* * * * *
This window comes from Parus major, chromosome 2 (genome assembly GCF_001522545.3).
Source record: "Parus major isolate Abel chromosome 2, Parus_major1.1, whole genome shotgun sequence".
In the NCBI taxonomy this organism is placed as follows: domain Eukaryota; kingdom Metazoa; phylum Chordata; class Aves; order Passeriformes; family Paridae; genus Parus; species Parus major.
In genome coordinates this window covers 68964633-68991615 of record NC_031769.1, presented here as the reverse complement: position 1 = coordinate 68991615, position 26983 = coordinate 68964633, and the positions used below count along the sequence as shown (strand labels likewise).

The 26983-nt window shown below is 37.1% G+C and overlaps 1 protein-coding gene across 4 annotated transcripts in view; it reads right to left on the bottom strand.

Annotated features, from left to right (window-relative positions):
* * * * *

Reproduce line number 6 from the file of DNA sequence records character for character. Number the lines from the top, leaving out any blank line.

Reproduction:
Annotated features, from left to right (window-relative positions):